Women need to step up in maritime industry


WOMEN in the maritime industry are mostly in departments such as finance administration, legal and customer relations as they believe these are where they can perform well while men dominate the operations side. 

Sabah Ports Sdn Bhd GM (corporate services) Siti Noraishah Azizan often gets questions as to whether women need to carry heavy containers when they enter the industry.

“Of course, there are mostly women in management but in the critical areas of operation, there are mostly men,” she said at the National Seminar on Strengthening Women’s Network in the Maritime Community today.

All of Sabah Port’s critical function workers, especially in technical and engineering, are male.

Women also faced acceptance and recognition issues where they were not treated equally as their male counterparts.

Siti Noraishah then decided to change this perspective and allow any gender to do any job scope as long as they can perform their duties. 

Nowadays, the world has evolved to be more open-minded in allowing women to work in operations as there have been new technologies introduced to make it easier for them.

“Women are also more confident in voicing out their concerns, which is a big improvement in that area. 

“Both genders must also be given equal opportunities for recognition as long as they push themselves in their contribution to this field,” she added.

Being in a male-dominated industry, Siti Noraishah also advised women to be strong-minded and passionate.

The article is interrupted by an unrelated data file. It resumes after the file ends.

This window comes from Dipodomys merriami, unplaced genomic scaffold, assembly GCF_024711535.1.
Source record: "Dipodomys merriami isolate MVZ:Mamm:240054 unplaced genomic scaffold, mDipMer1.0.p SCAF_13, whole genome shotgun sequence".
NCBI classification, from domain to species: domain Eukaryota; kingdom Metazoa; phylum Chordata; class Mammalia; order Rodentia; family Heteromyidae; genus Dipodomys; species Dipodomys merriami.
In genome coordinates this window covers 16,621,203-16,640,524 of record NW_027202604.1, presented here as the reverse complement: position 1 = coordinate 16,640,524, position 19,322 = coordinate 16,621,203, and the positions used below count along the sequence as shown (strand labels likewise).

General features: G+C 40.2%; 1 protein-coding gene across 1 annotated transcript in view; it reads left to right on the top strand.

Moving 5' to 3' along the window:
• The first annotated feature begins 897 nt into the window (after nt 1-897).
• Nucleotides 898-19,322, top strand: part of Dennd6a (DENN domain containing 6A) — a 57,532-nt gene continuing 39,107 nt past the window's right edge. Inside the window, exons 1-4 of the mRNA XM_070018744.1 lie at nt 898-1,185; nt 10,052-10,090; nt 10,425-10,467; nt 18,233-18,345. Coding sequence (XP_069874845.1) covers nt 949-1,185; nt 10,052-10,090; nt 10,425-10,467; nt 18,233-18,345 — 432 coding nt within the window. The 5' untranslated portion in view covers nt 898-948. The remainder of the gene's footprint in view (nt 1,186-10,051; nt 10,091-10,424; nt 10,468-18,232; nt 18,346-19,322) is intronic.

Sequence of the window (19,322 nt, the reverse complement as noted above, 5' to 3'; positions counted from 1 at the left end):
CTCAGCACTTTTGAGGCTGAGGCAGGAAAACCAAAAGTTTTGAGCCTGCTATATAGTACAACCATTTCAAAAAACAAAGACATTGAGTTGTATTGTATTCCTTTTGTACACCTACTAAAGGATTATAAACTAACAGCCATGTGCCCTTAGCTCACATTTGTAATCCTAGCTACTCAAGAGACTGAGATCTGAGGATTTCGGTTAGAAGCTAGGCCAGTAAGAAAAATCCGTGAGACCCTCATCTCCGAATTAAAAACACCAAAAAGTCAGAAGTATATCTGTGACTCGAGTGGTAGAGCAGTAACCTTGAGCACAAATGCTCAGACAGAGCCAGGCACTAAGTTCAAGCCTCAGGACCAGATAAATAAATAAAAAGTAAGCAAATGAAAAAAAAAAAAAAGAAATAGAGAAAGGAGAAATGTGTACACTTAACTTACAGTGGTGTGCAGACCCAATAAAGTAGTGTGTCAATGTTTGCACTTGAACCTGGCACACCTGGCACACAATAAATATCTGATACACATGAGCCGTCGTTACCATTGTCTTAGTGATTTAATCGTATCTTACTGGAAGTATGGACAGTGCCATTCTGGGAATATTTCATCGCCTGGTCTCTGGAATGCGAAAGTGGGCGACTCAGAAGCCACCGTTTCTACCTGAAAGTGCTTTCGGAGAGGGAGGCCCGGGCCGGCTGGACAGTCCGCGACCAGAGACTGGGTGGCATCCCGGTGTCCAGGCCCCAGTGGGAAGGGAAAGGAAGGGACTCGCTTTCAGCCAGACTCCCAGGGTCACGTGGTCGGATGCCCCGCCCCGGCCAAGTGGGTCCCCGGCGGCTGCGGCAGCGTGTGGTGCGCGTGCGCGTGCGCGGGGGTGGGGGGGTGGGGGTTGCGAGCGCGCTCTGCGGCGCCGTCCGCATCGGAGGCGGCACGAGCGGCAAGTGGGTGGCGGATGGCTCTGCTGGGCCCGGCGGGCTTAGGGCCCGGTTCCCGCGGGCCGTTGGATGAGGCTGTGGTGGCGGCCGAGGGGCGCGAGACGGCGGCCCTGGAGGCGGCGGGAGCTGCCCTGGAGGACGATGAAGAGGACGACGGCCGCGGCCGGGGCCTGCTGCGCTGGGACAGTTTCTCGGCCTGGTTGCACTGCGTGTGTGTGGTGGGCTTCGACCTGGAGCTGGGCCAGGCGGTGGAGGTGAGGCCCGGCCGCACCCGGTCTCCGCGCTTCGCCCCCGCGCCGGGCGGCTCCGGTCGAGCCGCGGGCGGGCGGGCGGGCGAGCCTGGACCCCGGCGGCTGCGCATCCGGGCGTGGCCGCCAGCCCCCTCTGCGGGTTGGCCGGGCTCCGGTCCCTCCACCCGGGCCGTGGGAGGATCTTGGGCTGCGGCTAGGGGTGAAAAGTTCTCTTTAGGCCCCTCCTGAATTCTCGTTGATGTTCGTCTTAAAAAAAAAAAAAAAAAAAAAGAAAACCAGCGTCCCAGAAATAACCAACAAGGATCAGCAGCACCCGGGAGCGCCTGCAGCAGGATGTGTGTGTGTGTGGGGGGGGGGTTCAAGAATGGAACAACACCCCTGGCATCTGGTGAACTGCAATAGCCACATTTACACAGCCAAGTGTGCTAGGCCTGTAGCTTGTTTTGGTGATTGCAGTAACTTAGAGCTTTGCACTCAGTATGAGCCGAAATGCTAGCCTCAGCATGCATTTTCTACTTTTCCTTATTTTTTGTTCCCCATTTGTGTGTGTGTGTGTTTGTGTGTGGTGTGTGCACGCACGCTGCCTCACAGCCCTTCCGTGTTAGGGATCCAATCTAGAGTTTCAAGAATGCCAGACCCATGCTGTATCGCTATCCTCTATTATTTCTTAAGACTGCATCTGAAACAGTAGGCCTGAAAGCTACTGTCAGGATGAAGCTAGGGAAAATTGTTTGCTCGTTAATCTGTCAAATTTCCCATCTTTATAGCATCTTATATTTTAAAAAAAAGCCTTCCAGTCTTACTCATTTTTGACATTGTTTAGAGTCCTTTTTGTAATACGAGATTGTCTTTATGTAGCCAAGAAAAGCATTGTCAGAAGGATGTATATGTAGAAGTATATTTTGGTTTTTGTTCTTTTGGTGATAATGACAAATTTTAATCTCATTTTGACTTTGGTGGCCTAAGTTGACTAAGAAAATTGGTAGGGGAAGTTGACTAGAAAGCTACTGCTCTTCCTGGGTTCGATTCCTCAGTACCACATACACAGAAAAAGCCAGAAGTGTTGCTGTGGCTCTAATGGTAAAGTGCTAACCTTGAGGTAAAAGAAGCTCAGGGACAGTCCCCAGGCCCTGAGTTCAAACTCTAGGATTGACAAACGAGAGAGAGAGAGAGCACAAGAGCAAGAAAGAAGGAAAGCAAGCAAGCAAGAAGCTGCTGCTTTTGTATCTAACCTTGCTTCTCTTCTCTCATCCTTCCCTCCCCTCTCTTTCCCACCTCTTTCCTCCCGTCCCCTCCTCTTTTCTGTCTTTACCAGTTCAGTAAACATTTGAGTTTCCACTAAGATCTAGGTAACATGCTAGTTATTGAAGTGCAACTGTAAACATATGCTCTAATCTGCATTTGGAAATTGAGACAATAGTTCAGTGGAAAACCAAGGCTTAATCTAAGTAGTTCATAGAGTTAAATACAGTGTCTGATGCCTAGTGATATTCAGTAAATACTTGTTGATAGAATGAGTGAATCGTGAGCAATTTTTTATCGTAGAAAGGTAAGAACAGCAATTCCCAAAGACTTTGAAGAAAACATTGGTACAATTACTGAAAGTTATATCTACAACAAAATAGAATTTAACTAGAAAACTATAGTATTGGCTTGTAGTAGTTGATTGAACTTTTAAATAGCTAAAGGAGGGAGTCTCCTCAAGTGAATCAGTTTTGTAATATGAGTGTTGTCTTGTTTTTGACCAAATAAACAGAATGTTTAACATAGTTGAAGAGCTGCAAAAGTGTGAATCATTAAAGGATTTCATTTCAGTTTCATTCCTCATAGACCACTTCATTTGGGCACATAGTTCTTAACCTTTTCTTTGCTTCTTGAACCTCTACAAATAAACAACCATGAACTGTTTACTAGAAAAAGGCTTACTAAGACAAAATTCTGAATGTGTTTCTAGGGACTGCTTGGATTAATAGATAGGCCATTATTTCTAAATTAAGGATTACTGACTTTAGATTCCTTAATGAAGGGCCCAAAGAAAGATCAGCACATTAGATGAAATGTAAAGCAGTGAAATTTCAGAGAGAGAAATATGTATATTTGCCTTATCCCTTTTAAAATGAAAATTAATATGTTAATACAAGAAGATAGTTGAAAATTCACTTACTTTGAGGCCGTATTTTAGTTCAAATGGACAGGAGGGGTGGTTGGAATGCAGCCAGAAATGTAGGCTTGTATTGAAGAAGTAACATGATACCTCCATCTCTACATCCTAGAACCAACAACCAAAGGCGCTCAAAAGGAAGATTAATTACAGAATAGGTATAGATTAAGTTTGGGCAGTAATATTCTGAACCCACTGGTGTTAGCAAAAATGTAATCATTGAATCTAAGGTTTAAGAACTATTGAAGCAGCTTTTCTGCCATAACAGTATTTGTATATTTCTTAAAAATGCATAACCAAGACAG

The National Seminar on Strengthening Women’s Network in the Maritime Community was organised with the Women in Maritime Association Malaysia (MyWIMA) in collaboration with the Transport Ministry (MoT) and Women’s International Shipping & Trading Association.

Themed “Training-Visibility-Recognition”, the seminar was held in conjunction with the International Day for Women in Maritime 2022.

It was also in line with the International Maritime Organisation’s (IMO) efforts to promote gender equality and encourage women in seafaring and maritime leadership.

About 160 women from the maritime field from different divisions attended the hybrid event physically, which could also be watched through MyWIMA Facebook Live.

The seminar has invited experienced female panellists from the maritime field to promote a barrier-free environment for women, so that they can participate fully, safely and without hindrance in the activities of the maritime community.

At the same time, they were able to share an understanding and belief of the gender balance in the maritime.

Gracing the occasion was IMO secretary general Kitack Lim and MoT Minister Datuk Seri Dr Wee Ka Siong.

Wee said the traditionally known maritime sector as a male-dominated community needs a strong positive action plan. 

“The increasing shortage of maritime talent in both operational and leadership roles threatens the sustainability of the sector,” he said in his video message.

Although there are more women participating in maritime authority, shipping, seafaring section, ports and terminals and ancillary services, they still make up a small percentage and not many are able to chart their course in this sector.

They also find it a challenge to advance onto higher skills development programmes when at work due to family commitments.

“Therefore, it is timely for Malaysian women to buckle up and embrace the diverse and rewarding career prospects within the maritime sector. 

“Moreover, women currently in the maritime industry should gracefully break the glass ceiling by being a competent worker and stand united in associations to change the entrenched social and cultural bias against them in maritime careers,” he said.

He believed that institutional reforms and continuous learning from successful women in the industry are needed to share their knowledge as it helps aspiring women to gain skills, increase self-confidence and solve problems at work.